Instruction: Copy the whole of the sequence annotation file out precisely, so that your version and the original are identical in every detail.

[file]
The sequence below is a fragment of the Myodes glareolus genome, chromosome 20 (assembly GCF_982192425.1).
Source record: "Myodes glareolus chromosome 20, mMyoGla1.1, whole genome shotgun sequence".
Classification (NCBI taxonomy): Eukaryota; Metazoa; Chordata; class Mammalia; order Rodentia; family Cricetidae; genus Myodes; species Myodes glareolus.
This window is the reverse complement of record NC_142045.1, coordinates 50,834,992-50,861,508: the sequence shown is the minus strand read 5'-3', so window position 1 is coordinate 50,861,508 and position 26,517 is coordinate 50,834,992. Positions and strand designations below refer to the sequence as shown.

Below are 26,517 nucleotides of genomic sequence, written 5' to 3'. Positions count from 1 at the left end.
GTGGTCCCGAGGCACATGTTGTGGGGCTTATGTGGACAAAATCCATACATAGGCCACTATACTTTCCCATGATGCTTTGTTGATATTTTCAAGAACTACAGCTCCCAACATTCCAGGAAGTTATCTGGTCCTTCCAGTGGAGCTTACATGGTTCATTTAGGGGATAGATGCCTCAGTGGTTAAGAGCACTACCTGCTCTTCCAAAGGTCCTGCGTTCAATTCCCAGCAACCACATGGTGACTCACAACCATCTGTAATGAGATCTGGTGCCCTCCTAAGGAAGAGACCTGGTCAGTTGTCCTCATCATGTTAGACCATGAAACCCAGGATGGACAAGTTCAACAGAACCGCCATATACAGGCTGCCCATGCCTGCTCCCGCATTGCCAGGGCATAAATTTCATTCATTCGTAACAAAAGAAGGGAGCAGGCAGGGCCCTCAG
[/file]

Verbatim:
The sequence below is a fragment of the Myodes glareolus genome, chromosome 20 (assembly GCF_982192425.1).
Source record: "Myodes glareolus chromosome 20, mMyoGla1.1, whole genome shotgun sequence".
Classification (NCBI taxonomy): Eukaryota; Metazoa; Chordata; class Mammalia; order Rodentia; family Cricetidae; genus Myodes; species Myodes glareolus.
This window is the reverse complement of record NC_142045.1, coordinates 50,834,992-50,861,508: the sequence shown is the minus strand read 5'-3', so window position 1 is coordinate 50,861,508 and position 26,517 is coordinate 50,834,992. Positions and strand designations below refer to the sequence as shown.

Below are 26,517 nucleotides of genomic sequence, written 5' to 3'. Positions count from 1 at the left end.
GTGGTCCCGAGGCACATGTTGTGGGGCTTATGTGGACAAAATCCATACATAGGCCACTATACTTTCCCATGATGCTTTGTTGATATTTTCAAGAACTACAGCTCCCAACATTCCAGGAAGTTATCTGGTCCTTCCAGTGGAGCTTACATGGTTCATTTAGGGGATAGATGCCTCAGTGGTTAAGAGCACTACCTGCTCTTCCAAAGGTCCTGCGTTCAATTCCCAGCAACCACATGGTGACTCACAACCATCTGTAATGAGATCTGGTGCCCTCCTAAGGAAGAGACCTGGTCAGTTGTCCTCATCATGTTAGACCATGAAACCCAGGATGGACAAGTTCAACAGAACCGCCATATACAGGCTGCCCATGCCTGCTCCCGCATTGCCAGGGCATAAATTTCATTCATTCGTAACAAAAGAAGGGAGCAGGCAGGGCCCTCAG